Friday was a fun day, for me especially, because we headed to the Ellwah River to look for fisher tracks. We knew it was like finding a needle in a haystack... there were only 40 fishers released over thousands of acres in the Olympic National Forest. Also, Fishers are notorious for hunting the treetops, outrunning even squirrels through the tall evergreen canopy. Luckily at the last spot we looked we found a left front track of a fisher in some dry dirt under a bridge. Whenever I see a new track it feels better than Christmas. A gift from the animals for me to learn from.

March 21, 2009

Alderleaf's very own pygmy owl !

Today, at the Alderleaf Property I found a wonderful surprise...

A series of bird alarms drew my attention towards the barn. When I investigated the disturbance, I found a tiny little bird of prey sitting in the bare branches of the large cherry tree. I excitedly grabbed my camera and binoculars, and alerted the two people I could locate on campus - Steve and Zack, both residents of the property - to come check it out.

Not only did we get to see this bird in the cherry tree, but we followed it as it traveled all the way across the farms open space and flew to the edge of the forest. To our surprise, the little owl flew right at us at one point and actually landed fairly low in a young red alder tree allowing us to approach within 15-20 feet of the tree.

It was a northern pygmy owl (Glaucidium californicum)!

These amazing bird-eating predators are our smallest owl species in the PNW, and cause quite a stir among the local bird species when they are spotted. Believe it or not, these owls hunt during the day time. At these fluffy little birds are only about 6.5" long. Small enough to sit on your index finger!

This is just one of the many amazing animals that makes its home at Alderleaf and the surrounding forests.

March 10, 2009

Olympic Peninsula Field Trip Photos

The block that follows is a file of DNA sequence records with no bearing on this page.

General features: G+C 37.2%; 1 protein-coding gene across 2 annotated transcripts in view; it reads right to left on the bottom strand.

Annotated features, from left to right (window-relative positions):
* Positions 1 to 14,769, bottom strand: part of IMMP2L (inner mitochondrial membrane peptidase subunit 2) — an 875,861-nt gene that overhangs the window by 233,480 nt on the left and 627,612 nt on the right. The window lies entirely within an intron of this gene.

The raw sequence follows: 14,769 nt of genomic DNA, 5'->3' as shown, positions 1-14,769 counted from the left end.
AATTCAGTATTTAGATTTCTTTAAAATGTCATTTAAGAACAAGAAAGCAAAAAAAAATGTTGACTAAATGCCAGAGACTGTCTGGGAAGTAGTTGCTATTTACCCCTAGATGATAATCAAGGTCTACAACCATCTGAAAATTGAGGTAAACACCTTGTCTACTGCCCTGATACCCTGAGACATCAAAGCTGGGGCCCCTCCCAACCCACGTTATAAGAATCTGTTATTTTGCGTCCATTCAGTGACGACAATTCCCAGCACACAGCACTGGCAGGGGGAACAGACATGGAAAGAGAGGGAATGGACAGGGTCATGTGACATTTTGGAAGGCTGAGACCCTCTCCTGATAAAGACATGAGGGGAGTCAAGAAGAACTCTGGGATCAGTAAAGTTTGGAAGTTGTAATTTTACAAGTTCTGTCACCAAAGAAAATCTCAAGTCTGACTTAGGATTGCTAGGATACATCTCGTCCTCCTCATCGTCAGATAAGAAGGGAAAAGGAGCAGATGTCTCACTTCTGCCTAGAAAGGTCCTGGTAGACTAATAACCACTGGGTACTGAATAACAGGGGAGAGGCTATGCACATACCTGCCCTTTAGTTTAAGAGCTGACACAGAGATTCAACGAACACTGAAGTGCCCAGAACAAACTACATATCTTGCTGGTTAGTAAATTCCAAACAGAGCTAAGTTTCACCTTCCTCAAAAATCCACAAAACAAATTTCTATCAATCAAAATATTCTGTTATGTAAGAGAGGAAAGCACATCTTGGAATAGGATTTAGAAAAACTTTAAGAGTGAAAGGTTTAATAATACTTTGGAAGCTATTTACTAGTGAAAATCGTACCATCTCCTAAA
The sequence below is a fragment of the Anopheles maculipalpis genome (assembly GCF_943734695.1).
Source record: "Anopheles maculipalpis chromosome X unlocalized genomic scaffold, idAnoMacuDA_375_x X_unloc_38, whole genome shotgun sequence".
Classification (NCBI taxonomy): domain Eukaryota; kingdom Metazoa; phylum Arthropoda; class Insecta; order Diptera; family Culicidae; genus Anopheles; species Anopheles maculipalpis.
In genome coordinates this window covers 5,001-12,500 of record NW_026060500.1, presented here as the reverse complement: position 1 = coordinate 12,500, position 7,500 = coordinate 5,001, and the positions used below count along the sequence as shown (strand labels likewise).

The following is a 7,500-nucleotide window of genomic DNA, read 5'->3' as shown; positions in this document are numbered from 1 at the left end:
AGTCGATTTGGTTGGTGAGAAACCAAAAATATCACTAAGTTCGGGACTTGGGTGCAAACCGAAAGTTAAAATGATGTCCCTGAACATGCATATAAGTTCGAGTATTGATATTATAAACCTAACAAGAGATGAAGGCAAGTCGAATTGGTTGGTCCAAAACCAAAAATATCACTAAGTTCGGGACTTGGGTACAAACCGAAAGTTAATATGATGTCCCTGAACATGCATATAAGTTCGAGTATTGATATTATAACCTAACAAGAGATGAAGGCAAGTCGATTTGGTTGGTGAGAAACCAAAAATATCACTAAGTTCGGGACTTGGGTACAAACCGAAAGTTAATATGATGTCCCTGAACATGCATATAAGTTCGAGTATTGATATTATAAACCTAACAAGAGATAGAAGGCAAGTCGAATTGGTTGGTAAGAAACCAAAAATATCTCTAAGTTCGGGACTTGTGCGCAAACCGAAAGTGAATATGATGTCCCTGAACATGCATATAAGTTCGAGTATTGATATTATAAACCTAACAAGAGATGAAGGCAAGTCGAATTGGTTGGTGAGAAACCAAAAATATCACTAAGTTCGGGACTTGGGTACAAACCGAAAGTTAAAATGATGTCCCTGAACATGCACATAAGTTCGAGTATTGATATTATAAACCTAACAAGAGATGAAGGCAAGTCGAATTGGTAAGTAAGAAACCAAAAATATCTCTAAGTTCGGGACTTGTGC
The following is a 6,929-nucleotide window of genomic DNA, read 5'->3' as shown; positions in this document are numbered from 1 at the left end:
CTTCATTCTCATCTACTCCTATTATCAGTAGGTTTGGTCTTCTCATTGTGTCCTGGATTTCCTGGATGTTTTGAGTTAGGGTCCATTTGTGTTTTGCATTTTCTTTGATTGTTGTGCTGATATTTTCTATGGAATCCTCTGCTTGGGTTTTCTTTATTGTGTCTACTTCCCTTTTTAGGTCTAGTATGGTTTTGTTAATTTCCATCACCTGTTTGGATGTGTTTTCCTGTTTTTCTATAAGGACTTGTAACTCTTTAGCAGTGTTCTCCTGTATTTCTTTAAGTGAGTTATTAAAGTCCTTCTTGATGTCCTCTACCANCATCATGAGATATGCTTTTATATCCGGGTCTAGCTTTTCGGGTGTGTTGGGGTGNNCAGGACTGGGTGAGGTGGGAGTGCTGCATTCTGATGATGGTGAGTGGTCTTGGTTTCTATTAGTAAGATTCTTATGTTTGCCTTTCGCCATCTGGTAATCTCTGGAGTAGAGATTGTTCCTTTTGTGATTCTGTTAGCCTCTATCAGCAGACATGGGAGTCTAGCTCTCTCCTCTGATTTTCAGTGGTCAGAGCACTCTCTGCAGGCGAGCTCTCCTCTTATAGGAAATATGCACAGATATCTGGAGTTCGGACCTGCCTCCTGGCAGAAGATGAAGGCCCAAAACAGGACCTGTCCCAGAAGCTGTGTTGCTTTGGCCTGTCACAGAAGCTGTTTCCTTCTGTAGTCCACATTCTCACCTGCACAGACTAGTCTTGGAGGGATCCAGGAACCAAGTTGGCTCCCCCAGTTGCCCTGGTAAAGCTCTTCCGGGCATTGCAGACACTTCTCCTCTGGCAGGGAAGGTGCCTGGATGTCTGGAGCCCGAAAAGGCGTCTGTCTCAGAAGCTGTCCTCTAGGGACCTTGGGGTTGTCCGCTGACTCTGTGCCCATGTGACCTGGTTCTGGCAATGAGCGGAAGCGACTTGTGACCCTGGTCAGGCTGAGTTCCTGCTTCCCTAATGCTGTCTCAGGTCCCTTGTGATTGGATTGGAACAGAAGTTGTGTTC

Here's a few photos from the Wilderness Certification Program's field trip to the Olympic Peninsula:

jumping tidepools

black-tailed deer on the beach

bald eagle track

tree island on the coast

purple rock crab

ancient petroglyphs

students near Ozette, Washington's Olympic Coast

March 3, 2009

Empowering Youth, Natural Building, Pruning & Composting

Last week the AWCP hosted Hawkeye yet again. We began the day by starting a flint and steel fire at the outdoor classroom in the lite morning rain. Because our roof was taken down by intense snowstorms in December, we were exposed to the elements. The theme of the day was "empowering youth with knowledge." We talked about how young kids, when taught survival and woodsman skills, obtain not only power but courage and self-esteem as well. We "took on child form" while Hawkeye taught us how to make char-cloth. If I were a ten year old kid learning this I would feel a lot more confident and powerful, two good traits to have. The downside of teaching the youth wilderness skills is that, as they grow up, and learn more about our recent history, they may want to leave it all behind and head out into the bush... pull an Alexander Supertramp. That is where the responsibility lesson comes in. We need to teach our youth that it is their responsibility to be safe and sound with their potentially harmful tools: fire, knives, and knowledge.

We had a double dose of permaculture on Thursday and Friday. Adam Rawson came up from northern California, where he lives on a remote piece of land off the grid. We covered quite a bit in the classroom, but also got our hands in the dirt. Shelter was a large topic of day one. We talked about alternative, sustainable, organic methods of building. Some of the most common alternative buildings around today are straw bale houses (which work great in semi-dry climates... and if there is no big bad wolf after you!), cob structures, log cabins, and underground homes. The biggest challenge to alternative building, we learned, is roofing. One of our current projects is building an outdoor classroom with cedar shake roofing. This has been done by the old homesteaders back in the good ole days, and some shake roofs have outlasted their builders!

We also talked about composting and pruning. Composting is a way to recycle food waste back into the soil. We learned about components of compost (mainly nitrogen and carbon) and which materials contain these essential elements. Some different methods of composting include the layered pile, the hangar method, compost tea, and one of my favorites, hugelkultur (using rotting wood to build up a berm of soil and compost). At Earthwise homestead, Albert Postema has created a large hugelkultur berm which was steaming... in Washington. Talk about a microclimate! We also pruned our fruit trees in the northwest corner of the property as well as transplanted a raspberry bush and a gooseberry bush. All in all, a wonderful week of class.